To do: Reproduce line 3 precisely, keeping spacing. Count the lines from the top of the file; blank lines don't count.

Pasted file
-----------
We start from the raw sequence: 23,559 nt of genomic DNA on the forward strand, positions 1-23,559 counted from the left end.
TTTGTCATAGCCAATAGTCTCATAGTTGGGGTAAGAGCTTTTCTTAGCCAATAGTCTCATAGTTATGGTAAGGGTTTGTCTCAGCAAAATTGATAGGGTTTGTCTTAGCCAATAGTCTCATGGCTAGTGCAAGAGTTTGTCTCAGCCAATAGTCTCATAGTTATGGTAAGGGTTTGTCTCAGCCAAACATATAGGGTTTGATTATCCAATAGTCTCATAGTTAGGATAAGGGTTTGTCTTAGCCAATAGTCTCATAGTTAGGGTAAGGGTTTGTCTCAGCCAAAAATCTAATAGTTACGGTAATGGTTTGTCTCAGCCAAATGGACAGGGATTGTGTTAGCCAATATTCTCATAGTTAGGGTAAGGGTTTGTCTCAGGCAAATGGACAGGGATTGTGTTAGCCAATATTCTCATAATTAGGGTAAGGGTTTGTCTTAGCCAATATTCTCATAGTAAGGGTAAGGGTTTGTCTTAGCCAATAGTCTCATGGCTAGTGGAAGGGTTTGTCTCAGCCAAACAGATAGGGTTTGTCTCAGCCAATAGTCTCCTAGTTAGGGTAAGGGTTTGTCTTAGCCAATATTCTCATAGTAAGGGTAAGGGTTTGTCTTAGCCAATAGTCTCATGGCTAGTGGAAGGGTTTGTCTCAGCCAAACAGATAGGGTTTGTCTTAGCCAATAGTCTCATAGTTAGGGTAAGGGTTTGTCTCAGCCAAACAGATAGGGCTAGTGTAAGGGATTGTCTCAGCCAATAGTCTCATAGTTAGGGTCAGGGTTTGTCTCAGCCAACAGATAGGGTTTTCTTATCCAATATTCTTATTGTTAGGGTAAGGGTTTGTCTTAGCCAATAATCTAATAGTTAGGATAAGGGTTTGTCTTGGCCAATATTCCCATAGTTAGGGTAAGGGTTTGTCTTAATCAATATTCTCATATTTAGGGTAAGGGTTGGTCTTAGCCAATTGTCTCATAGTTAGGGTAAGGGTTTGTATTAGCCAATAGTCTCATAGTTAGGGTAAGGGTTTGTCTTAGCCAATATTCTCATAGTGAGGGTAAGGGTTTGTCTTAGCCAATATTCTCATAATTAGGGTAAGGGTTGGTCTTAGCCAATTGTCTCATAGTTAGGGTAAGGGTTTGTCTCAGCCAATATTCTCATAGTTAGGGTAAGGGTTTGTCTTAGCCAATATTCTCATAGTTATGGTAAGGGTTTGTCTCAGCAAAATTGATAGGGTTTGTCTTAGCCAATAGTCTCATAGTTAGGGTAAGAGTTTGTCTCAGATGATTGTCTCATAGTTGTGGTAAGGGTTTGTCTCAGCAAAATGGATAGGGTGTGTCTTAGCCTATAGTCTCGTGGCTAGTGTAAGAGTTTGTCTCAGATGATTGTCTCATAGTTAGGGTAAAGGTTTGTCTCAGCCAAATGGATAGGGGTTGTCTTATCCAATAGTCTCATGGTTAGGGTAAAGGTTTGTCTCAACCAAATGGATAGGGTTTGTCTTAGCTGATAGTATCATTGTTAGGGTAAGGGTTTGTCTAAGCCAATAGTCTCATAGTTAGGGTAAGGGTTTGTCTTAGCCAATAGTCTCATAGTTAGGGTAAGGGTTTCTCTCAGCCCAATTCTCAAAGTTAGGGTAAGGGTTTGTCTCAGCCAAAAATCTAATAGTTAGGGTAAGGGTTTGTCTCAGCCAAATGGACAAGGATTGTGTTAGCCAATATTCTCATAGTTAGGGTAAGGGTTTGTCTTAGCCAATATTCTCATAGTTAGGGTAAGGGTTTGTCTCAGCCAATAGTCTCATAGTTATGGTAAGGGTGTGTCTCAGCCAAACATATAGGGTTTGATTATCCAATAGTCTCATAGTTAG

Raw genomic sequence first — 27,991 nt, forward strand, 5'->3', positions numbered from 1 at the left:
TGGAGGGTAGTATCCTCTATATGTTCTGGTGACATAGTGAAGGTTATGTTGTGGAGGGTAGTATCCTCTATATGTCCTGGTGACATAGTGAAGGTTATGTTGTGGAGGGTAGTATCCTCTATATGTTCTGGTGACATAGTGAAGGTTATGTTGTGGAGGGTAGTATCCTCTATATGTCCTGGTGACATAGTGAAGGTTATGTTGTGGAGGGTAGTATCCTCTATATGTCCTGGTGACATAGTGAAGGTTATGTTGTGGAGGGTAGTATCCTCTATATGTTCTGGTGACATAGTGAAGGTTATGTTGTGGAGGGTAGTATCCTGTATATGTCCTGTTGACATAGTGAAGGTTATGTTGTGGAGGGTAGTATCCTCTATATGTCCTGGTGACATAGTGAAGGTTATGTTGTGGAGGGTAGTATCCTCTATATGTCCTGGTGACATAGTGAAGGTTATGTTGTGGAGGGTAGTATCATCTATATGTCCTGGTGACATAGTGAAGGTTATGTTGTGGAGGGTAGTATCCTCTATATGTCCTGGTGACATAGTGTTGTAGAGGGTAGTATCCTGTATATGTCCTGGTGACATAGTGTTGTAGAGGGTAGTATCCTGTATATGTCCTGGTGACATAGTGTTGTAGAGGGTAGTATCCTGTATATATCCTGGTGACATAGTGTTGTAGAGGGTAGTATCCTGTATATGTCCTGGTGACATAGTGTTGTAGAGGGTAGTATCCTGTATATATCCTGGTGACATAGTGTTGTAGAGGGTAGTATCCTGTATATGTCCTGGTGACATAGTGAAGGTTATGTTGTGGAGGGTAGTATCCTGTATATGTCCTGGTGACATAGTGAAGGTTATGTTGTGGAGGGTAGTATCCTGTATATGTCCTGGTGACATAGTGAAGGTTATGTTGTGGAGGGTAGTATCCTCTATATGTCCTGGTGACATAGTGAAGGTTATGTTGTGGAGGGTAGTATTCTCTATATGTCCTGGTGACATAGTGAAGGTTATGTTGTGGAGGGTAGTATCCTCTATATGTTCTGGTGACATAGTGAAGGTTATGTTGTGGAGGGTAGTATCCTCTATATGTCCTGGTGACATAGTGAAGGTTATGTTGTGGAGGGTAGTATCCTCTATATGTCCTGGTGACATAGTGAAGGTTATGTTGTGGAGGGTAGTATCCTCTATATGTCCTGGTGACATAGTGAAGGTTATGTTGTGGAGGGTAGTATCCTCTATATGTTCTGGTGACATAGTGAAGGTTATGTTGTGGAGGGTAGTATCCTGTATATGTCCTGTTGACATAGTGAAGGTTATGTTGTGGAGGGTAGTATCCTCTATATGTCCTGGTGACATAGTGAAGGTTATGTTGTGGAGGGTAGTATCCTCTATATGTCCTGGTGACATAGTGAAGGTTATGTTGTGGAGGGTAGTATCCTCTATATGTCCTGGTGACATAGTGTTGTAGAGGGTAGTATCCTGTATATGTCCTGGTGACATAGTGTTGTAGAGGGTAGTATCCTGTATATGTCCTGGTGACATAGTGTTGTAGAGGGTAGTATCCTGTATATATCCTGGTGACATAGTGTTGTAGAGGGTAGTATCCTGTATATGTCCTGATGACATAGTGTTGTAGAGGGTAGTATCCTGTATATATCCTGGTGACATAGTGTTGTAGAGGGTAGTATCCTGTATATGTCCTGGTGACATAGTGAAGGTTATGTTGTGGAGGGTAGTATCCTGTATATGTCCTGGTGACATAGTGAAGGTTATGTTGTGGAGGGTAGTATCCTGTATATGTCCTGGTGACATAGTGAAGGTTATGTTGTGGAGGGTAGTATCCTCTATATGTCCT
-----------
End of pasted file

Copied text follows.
Raw genomic sequence first — 27,991 nt, forward strand, 5'->3', positions numbered from 1 at the left: